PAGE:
I sat there with my unkempt feet, painfully aware of the outgrowth clearly visible on my polish-overdue toenails and the condition of my poor heels. I wanted to hide my toes under the the toweling cover of the therapy table, all the while searching for excuses on why I didn't have time to take better care of my feet between moving house and life in the sticks and love and work and how me-time most often translates into wine-and-reflecting-or-recovery-time and so seriously not into grooming time. And because we were building and paving and I had to fix the leaking tank myself since the nearest plumber lives 110 km away and that I love the fact. And that sometimes I needed help with the heavy stuff but my helpers were doing more heavy stuff so I didn't want to seem weak and just sucked it up and did it myself and felt good that I did. And I have boys, two of them... marvelous, beautiful, energetic, silly-crazy male childs that LOVE to play outside and run and bike and climb and swim and mess, and they love their mama to play along. And we play but we just don't do shoes...
She took place at the bottom end of the therapy table and had a close inspection of the mammoth task at hand. She, with the perfectly groomed fingernails, single working mother of two teenagers in a private school, where most of her peers probably are more than content with the future that public schooling would offer their children. Without probing I realised that her work didn't start at 8 am or end at 5 pm, and that here breaks were few and very far in between. I was inspired by the her strength of character and quiet confidence.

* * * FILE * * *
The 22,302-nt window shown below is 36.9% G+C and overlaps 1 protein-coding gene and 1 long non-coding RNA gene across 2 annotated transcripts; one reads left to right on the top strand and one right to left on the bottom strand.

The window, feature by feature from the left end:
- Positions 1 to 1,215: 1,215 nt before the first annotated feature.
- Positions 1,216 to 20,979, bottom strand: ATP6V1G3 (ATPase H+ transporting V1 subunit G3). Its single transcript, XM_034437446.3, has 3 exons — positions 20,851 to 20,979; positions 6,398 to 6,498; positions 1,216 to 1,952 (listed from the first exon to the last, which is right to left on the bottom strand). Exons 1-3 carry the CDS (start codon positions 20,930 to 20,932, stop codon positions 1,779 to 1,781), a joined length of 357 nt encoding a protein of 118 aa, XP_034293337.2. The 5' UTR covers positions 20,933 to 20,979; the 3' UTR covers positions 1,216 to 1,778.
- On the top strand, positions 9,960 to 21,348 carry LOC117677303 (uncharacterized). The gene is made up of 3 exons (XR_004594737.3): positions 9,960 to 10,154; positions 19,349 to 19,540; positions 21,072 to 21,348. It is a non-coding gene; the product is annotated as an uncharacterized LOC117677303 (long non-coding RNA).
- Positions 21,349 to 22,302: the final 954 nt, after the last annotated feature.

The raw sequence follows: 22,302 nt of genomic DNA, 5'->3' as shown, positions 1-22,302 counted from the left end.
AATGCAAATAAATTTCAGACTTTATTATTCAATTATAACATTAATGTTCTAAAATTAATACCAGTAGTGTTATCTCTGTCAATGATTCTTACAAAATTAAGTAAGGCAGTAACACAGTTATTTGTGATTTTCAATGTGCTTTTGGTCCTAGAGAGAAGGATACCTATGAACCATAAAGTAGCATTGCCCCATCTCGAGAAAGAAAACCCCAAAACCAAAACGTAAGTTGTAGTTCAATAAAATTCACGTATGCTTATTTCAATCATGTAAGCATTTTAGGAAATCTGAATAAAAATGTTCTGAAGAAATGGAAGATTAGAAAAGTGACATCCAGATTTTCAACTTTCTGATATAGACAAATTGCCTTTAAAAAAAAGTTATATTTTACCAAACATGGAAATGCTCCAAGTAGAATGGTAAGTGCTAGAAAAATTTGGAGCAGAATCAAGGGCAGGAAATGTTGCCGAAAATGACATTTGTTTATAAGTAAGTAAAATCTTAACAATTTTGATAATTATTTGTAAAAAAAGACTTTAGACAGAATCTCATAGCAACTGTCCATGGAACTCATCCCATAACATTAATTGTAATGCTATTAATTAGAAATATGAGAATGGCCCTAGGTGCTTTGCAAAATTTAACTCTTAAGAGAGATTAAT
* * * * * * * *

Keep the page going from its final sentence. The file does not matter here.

She started to rub my feet. I cringed. She noticed the outgrowth. She noticed the dry heels. She noticed the calloused second toes where I just can't seem to avoid blistering no matter which shoes I run with. I was holding my breath, waiting for a little snigger or a remark, even an admonishment.
She started to carefully roll up the cuffs of my jeans in order to get a full load of the situation at hand, all the while talking softly. Working methodically, gently, yet purposefully. She rolled my pants up to the top of my calves. I shot up a quick prayer of thanks that I remembered to at least shave my legs, as some sort of redemption.
Then she looked down at my shins and noticed the bruises and scabs. 'You got hurt?', she noted.
I felt silly, thinking back of how I tripped over that low wall next to the garage, numerous times, while carrying large boxes that obscured my vision.
'I'm sorry', she said in a quiet voice.
No snigger. No reprimanding. No probing. No wise-ass remark, advice, or life-altering-lecture.
And for a moment, one precious moment in a life weaved together by many...
I was breathless.